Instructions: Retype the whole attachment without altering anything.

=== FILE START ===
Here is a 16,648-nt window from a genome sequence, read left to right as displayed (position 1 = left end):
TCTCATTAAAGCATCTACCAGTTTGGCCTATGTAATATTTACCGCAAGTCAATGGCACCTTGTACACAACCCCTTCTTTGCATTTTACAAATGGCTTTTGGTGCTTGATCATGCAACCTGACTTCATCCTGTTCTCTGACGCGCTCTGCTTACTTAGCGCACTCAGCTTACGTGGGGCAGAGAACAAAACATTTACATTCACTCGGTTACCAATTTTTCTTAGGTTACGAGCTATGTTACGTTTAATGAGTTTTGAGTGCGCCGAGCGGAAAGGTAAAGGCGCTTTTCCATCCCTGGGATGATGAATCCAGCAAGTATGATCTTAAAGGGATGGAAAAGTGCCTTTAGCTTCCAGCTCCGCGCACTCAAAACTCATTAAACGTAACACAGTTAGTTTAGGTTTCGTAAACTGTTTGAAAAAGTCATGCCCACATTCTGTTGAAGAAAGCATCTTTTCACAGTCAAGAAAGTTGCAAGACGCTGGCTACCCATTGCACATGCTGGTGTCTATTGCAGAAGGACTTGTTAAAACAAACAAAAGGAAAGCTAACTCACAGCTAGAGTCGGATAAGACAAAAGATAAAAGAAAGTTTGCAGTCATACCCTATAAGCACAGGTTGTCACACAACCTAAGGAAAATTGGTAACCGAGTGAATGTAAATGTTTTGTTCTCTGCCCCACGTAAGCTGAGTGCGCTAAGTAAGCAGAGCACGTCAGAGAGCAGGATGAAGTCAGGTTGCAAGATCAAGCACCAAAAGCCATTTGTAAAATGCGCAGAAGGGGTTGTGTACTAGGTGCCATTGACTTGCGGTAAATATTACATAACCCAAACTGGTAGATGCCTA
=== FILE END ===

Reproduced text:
Here is a 16,648-nt window from a genome sequence, read left to right as displayed (position 1 = left end):
TCTCATTAAAGCATCTACCAGTTTGGCCTATGTAATATTTACCGCAAGTCAATGGCACCTTGTACACAACCCCTTCTTTGCATTTTACAAATGGCTTTTGGTGCTTGATCATGCAACCTGACTTCATCCTGTTCTCTGACGCGCTCTGCTTACTTAGCGCACTCAGCTTACGTGGGGCAGAGAACAAAACATTTACATTCACTCGGTTACCAATTTTTCTTAGGTTACGAGCTATGTTACGTTTAATGAGTTTTGAGTGCGCCGAGCGGAAAGGTAAAGGCGCTTTTCCATCCCTGGGATGATGAATCCAGCAAGTATGATCTTAAAGGGATGGAAAAGTGCCTTTAGCTTCCAGCTCCGCGCACTCAAAACTCATTAAACGTAACACAGTTAGTTTAGGTTTCGTAAACTGTTTGAAAAAGTCATGCCCACATTCTGTTGAAGAAAGCATCTTTTCACAGTCAAGAAAGTTGCAAGACGCTGGCTACCCATTGCACATGCTGGTGTCTATTGCAGAAGGACTTGTTAAAACAAACAAAAGGAAAGCTAACTCACAGCTAGAGTCGGATAAGACAAAAGATAAAAGAAAGTTTGCAGTCATACCCTATAAGCACAGGTTGTCACACAACCTAAGGAAAATTGGTAACCGAGTGAATGTAAATGTTTTGTTCTCTGCCCCACGTAAGCTGAGTGCGCTAAGTAAGCAGAGCACGTCAGAGAGCAGGATGAAGTCAGGTTGCAAGATCAAGCACCAAAAGCCATTTGTAAAATGCGCAGAAGGGGTTGTGTACTAGGTGCCATTGACTTGCGGTAAATATTACATAACCCAAACTGGTAGATGCCTA